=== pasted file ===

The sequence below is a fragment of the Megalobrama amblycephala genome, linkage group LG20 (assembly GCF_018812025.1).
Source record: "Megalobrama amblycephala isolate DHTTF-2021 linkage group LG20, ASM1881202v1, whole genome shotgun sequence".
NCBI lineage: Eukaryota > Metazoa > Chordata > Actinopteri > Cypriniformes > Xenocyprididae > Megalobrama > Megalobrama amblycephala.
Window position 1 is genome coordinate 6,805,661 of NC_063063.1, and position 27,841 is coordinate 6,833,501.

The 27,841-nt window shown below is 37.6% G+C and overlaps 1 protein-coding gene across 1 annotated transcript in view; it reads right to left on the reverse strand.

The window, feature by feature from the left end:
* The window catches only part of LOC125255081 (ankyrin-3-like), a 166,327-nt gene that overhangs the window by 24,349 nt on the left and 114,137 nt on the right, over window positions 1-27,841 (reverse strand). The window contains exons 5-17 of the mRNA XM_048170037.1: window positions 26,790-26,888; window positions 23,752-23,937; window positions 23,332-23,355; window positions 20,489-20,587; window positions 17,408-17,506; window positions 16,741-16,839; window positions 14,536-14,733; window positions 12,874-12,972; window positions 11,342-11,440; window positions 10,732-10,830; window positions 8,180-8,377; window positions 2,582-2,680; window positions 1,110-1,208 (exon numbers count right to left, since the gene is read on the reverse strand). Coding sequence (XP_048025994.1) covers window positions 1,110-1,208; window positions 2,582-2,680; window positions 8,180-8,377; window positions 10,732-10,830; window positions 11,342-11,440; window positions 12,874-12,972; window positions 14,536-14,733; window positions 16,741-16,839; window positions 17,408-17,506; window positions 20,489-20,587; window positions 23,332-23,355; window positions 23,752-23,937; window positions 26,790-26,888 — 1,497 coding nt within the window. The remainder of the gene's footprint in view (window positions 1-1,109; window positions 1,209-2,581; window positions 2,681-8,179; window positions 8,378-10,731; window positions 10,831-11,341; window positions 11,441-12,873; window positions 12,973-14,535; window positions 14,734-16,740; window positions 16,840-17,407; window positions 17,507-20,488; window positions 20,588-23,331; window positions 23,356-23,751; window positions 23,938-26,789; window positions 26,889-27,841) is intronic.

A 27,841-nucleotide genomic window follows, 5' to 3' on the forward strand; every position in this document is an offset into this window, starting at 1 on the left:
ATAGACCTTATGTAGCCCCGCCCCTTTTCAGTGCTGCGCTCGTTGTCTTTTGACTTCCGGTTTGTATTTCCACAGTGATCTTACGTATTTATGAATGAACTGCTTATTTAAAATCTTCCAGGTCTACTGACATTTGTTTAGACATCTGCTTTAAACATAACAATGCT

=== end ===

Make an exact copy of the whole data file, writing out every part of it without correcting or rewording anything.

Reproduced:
The sequence below is a fragment of the Megalobrama amblycephala genome, linkage group LG20 (assembly GCF_018812025.1).
Source record: "Megalobrama amblycephala isolate DHTTF-2021 linkage group LG20, ASM1881202v1, whole genome shotgun sequence".
NCBI lineage: Eukaryota > Metazoa > Chordata > Actinopteri > Cypriniformes > Xenocyprididae > Megalobrama > Megalobrama amblycephala.
Window position 1 is genome coordinate 6,805,661 of NC_063063.1, and position 27,841 is coordinate 6,833,501.

The 27,841-nt window shown below is 37.6% G+C and overlaps 1 protein-coding gene across 1 annotated transcript in view; it reads right to left on the reverse strand.

The window, feature by feature from the left end:
* The window catches only part of LOC125255081 (ankyrin-3-like), a 166,327-nt gene that overhangs the window by 24,349 nt on the left and 114,137 nt on the right, over window positions 1-27,841 (reverse strand). The window contains exons 5-17 of the mRNA XM_048170037.1: window positions 26,790-26,888; window positions 23,752-23,937; window positions 23,332-23,355; window positions 20,489-20,587; window positions 17,408-17,506; window positions 16,741-16,839; window positions 14,536-14,733; window positions 12,874-12,972; window positions 11,342-11,440; window positions 10,732-10,830; window positions 8,180-8,377; window positions 2,582-2,680; window positions 1,110-1,208 (exon numbers count right to left, since the gene is read on the reverse strand). Coding sequence (XP_048025994.1) covers window positions 1,110-1,208; window positions 2,582-2,680; window positions 8,180-8,377; window positions 10,732-10,830; window positions 11,342-11,440; window positions 12,874-12,972; window positions 14,536-14,733; window positions 16,741-16,839; window positions 17,408-17,506; window positions 20,489-20,587; window positions 23,332-23,355; window positions 23,752-23,937; window positions 26,790-26,888 — 1,497 coding nt within the window. The remainder of the gene's footprint in view (window positions 1-1,109; window positions 1,209-2,581; window positions 2,681-8,179; window positions 8,378-10,731; window positions 10,831-11,341; window positions 11,441-12,873; window positions 12,973-14,535; window positions 14,734-16,740; window positions 16,840-17,407; window positions 17,507-20,488; window positions 20,588-23,331; window positions 23,356-23,751; window positions 23,938-26,789; window positions 26,889-27,841) is intronic.

A 27,841-nucleotide genomic window follows, 5' to 3' on the forward strand; every position in this document is an offset into this window, starting at 1 on the left:
ATAGACCTTATGTAGCCCCGCCCCTTTTCAGTGCTGCGCTCGTTGTCTTTTGACTTCCGGTTTGTATTTCCACAGTGATCTTACGTATTTATGAATGAACTGCTTATTTAAAATCTTCCAGGTCTACTGACATTTGTTTAGACATCTGCTTTAAACATAACAATGCT